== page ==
tricate himself, and, at length, torWhen this circumstance was men- mented with hunger, he manifested tioned, my uncle, as well as myself, his distress by the most doleful was astonished at our own negli- shrieks. These were uttered with gence. While enumerating, on the most vehemence, and heard at greatpreceding evening, the obstacles and est distance, by night. At first, inconveniences which the travellers those who heard them were panicstruck ; but, at length, they furnish- cies of dexterity. His talents, dif. ed a clue by which those who were ferently applied, would have excited in search of him were guided to the rational admiration. He was fleet spot. Notwithstanding the recent as a deer. He was patient, to an ness and singularity of this adven- incredible degree, of watchfulness, ture, and the probability that our and cold, and hunger. He had imguests would suffer molestation from proved the flexibility of his voice, this cause, so strangely forgetful had till his cries, always loud and rueful, we been, that no caution on this were capable of being diversified head had been given. This caution, without end. Instances had been indeed, as the event testified, would known, in which the stoutest heart have been superfluous, and yet I was appalled by them; and some, cannot enough wonder that in hunts particularly in the case of women, ing for some reason, by which I in which they had been productive might justify my fears to them or to of consequences truly deplorable. myself, I had totally overlooked this When the travellers had arrived mischief-loving idiot.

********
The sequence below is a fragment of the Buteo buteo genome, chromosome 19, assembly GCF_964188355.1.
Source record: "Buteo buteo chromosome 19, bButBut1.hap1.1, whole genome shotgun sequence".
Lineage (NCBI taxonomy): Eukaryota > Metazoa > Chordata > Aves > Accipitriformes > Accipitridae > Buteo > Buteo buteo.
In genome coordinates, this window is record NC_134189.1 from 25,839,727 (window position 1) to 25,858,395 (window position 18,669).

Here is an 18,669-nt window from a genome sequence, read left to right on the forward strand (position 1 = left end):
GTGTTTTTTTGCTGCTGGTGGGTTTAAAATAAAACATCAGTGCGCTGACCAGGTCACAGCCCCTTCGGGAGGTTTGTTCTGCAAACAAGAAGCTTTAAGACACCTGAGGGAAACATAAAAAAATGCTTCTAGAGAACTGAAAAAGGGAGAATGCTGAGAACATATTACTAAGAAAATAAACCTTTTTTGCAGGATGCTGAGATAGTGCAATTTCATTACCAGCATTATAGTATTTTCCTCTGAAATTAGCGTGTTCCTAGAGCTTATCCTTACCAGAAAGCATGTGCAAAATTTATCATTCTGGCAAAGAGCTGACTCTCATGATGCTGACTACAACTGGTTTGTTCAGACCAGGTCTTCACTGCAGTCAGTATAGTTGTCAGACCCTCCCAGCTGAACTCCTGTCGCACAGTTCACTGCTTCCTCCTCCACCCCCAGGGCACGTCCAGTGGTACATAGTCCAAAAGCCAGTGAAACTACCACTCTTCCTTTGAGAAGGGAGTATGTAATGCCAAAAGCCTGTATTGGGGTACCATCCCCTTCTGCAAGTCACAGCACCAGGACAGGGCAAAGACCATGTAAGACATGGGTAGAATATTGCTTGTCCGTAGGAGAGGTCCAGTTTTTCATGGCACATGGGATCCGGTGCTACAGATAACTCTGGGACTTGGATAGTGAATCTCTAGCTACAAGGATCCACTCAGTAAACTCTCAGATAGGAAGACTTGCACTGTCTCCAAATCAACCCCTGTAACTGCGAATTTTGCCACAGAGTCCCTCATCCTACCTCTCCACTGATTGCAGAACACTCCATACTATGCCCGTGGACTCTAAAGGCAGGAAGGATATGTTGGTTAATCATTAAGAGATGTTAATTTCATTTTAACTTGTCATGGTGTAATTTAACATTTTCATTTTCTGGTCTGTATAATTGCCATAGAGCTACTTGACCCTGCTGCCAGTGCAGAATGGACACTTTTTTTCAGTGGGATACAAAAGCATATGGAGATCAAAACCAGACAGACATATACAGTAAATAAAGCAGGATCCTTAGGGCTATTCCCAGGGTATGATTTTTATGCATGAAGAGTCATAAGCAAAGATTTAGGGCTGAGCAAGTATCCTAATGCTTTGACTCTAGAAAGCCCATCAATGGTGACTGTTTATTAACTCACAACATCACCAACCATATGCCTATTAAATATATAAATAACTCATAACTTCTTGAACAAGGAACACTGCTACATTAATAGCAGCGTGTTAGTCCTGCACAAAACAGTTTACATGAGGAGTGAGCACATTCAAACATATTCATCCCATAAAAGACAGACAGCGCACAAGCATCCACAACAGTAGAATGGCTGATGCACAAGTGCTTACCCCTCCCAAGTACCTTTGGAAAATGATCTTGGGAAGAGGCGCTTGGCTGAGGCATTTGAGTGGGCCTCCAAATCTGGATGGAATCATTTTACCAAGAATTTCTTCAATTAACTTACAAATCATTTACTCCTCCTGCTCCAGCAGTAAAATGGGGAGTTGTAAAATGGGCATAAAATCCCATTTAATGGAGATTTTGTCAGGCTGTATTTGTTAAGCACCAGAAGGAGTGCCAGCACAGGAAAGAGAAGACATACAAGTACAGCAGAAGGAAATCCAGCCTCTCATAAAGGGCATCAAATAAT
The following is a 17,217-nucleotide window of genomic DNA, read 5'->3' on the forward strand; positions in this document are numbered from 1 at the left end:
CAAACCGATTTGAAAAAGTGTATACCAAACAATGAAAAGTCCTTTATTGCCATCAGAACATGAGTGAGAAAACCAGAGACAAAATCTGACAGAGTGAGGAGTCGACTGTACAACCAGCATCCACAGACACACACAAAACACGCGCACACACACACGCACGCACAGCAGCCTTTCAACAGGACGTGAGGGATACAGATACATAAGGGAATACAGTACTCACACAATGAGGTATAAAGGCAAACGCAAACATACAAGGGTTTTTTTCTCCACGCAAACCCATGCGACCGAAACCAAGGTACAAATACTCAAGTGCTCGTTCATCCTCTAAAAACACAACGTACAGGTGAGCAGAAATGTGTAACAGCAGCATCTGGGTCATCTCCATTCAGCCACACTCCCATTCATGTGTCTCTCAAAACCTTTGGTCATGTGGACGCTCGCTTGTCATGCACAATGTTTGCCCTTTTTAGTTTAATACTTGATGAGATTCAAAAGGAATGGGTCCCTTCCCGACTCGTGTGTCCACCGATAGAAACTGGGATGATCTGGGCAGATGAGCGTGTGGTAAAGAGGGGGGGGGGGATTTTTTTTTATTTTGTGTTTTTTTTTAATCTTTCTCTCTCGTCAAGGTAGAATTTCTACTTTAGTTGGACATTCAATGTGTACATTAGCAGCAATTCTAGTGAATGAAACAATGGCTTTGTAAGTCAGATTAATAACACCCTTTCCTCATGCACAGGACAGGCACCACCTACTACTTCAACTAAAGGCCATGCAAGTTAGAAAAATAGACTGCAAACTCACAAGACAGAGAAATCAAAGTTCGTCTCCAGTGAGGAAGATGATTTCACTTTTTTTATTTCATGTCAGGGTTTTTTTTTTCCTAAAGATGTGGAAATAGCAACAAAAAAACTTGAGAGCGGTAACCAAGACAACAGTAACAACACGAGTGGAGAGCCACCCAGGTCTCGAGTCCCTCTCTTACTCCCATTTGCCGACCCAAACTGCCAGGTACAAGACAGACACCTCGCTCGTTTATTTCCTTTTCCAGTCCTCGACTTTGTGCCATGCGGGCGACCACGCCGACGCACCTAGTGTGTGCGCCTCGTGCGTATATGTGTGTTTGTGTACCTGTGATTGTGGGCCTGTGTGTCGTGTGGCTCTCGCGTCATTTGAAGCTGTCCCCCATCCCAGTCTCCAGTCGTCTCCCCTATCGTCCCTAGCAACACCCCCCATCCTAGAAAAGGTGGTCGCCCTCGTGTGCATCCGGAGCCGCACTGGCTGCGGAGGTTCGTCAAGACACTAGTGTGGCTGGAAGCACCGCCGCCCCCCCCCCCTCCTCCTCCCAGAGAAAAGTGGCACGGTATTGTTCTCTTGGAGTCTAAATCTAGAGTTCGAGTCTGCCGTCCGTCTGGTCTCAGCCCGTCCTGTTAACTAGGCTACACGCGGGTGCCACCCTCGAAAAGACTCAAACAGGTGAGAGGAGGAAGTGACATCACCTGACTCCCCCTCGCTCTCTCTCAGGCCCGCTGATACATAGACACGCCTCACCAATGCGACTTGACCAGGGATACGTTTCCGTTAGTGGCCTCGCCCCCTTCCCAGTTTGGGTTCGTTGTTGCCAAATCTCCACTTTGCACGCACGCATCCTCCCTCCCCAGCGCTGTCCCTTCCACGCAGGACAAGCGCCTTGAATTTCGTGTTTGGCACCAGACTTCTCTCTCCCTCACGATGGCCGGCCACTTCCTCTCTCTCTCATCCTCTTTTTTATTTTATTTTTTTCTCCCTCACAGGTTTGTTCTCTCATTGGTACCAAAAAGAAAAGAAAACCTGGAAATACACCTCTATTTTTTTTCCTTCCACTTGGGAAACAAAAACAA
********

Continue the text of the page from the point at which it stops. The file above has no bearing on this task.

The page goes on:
at that part of the wood where, as After listening to an ample de. they had been informed, it was need. scription of Nick, being warned to ful to be particularly cautious, Mr. proceed with particular caution in a Davis, for their greater security, part of the road that was near at proposed to bis daughter to alight. hand, and being assured that they The exercise of walking, he thought, had nothing to dread from human after so much time spent in a close interference, they resumed their carriage, would be salutary and journey with new confidence. pleasant. The young lady readily